3. Muhammad bin Quasim: Muhammad ibn al-Qasim, an Arab military commander of the Umyyad Caliphate invaded India in 712 CE and captured Sind province. This marked the beginning of Muslim rule in India.

4.Sultan Mahmud of Ghazni: Mahmud of Ghazni, the founder of the Turkic Ghaznavid dynasty (998-1020 CE) invaded India seventeen times, the first one in 1001 CE. He destroyed the richest cities and the temple towns of Somnath and Mathura and used the looted wealth to build his empire extending from Iran to Punjab.

5. Muhammad Ghori: Muhammad Ghori first invaded India in 1175 CE occupying Multan and Punjab. After being defeated by Prithvi Raj Chauhan in the First Battle of Tarain in 1191 CE, he returned with a vast army of Turkish cavalry archers and defeated the Rajput army in the Second Battle of Tarain in 1192. Ghori showed no mercy to Prithvi Raj who let him go after the first battle and captured and executed him.

6. Timur: Timur Gurkani, a Turko-Mongol conqueror and founder of the TImurid Empire annexed northern India in 1398 CE. Timur belonging to the family of Genghis Khan destroyed many Indian cities including Delhi and went on a spree of massacring the population everywhere.

7. Babur: Zahir ud-Din Muhammad or Babur, descendant of Timur and Genghis Khan through his father and mother respectively, had been the founder of the Mughal dynasty. Babur led his invasions on India five times, the first four being unsuccessful.

The fifth invasion and the victory in the Battle of Panipat on 29 April 1526 was the beginning of the Mughal Empire and the end of the Delhi Sultanate.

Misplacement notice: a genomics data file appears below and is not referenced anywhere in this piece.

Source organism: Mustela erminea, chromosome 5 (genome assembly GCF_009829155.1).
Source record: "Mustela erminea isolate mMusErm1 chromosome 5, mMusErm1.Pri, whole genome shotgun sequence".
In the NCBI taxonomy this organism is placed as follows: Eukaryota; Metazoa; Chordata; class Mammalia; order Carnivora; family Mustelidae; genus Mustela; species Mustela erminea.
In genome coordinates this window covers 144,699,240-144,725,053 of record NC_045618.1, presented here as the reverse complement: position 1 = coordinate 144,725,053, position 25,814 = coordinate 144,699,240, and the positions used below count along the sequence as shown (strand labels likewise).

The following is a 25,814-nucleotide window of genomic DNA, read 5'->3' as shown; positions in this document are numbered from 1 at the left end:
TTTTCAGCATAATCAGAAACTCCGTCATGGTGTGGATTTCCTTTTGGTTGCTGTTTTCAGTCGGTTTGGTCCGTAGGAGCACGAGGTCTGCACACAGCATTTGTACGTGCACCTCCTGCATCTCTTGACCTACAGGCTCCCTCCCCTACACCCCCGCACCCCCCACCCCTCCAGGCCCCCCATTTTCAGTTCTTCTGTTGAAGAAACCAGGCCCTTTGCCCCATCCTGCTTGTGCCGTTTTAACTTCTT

8. Nadir Shah: One of the cruelest invaders like Timur, Nader Shah, the most powerful ruler of Iran, after annexing territories of Afghanistan, made forays into the Mughal Empire. He defeated the Mughal army in the Battle of Karnal on 13 February 1739 and entered Delhi with his army in March 1739 and mercilessly massacred more than 100,000 people over several days (20,000 on day one). He looted coins, gold and silver from the Mughal treasury worth more than 16 million sterling and took away with him the Kohinoor diamond and the Peacock Throne.

9. Ahmad Shah Durrani: Ahmad Shah Abdali of the Durrani dynasty of Afghanistan invaded India eight times between 1748 and 1767 and defeated the Marathas in the Third Battle of Panipat on 14 January 1761.

10. British conquest of India (1757-1947): The British first came to India (Surat) on 24 August 1608 as merchants and the East India Company, under a Royal Charter, became the ruler following the company’s victory in the Battle of Plassy in 1757 laying the foundation of the British Empire.

(The writer is a former Dy. Comptroller &Auditor General of India and a former Ombudsman of Reserve Bank of India. He is also a writer of several books and can be reached at brahmas@gmail.com)